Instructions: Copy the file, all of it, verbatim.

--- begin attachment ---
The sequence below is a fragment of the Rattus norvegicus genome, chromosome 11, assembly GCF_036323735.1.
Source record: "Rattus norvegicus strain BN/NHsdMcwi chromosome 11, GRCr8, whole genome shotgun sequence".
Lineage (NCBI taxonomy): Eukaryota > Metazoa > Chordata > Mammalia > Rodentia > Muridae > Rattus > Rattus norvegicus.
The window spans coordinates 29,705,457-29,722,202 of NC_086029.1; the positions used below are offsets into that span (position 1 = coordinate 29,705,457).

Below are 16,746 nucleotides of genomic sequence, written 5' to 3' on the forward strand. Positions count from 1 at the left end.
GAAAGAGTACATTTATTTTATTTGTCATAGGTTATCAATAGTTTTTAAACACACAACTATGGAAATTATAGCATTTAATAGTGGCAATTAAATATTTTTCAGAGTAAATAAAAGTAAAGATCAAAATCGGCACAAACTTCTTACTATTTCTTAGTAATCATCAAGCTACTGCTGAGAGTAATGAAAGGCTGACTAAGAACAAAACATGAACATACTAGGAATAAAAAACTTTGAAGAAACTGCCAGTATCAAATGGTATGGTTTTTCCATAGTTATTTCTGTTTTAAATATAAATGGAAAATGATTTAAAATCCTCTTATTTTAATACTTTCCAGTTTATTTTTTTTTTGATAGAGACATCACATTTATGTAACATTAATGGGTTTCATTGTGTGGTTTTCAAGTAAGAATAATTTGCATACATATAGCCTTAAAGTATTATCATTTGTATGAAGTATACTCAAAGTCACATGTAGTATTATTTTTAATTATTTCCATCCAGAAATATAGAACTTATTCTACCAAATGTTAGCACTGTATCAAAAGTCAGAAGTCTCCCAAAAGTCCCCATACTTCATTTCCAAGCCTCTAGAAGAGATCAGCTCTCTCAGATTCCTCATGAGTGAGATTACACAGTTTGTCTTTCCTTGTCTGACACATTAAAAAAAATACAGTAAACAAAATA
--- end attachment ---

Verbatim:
The sequence below is a fragment of the Rattus norvegicus genome, chromosome 11, assembly GCF_036323735.1.
Source record: "Rattus norvegicus strain BN/NHsdMcwi chromosome 11, GRCr8, whole genome shotgun sequence".
Lineage (NCBI taxonomy): Eukaryota > Metazoa > Chordata > Mammalia > Rodentia > Muridae > Rattus > Rattus norvegicus.
The window spans coordinates 29,705,457-29,722,202 of NC_086029.1; the positions used below are offsets into that span (position 1 = coordinate 29,705,457).

Below are 16,746 nucleotides of genomic sequence, written 5' to 3' on the forward strand. Positions count from 1 at the left end.
GAAAGAGTACATTTATTTTATTTGTCATAGGTTATCAATAGTTTTTAAACACACAACTATGGAAATTATAGCATTTAATAGTGGCAATTAAATATTTTTCAGAGTAAATAAAAGTAAAGATCAAAATCGGCACAAACTTCTTACTATTTCTTAGTAATCATCAAGCTACTGCTGAGAGTAATGAAAGGCTGACTAAGAACAAAACATGAACATACTAGGAATAAAAAACTTTGAAGAAACTGCCAGTATCAAATGGTATGGTTTTTCCATAGTTATTTCTGTTTTAAATATAAATGGAAAATGATTTAAAATCCTCTTATTTTAATACTTTCCAGTTTATTTTTTTTTTGATAGAGACATCACATTTATGTAACATTAATGGGTTTCATTGTGTGGTTTTCAAGTAAGAATAATTTGCATACATATAGCCTTAAAGTATTATCATTTGTATGAAGTATACTCAAAGTCACATGTAGTATTATTTTTAATTATTTCCATCCAGAAATATAGAACTTATTCTACCAAATGTTAGCACTGTATCAAAAGTCAGAAGTCTCCCAAAAGTCCCCATACTTCATTTCCAAGCCTCTAGAAGAGATCAGCTCTCTCAGATTCCTCATGAGTGAGATTACACAGTTTGTCTTTCCTTGTCTGACACATTAAAAAAAATACAGTAAACAAAATA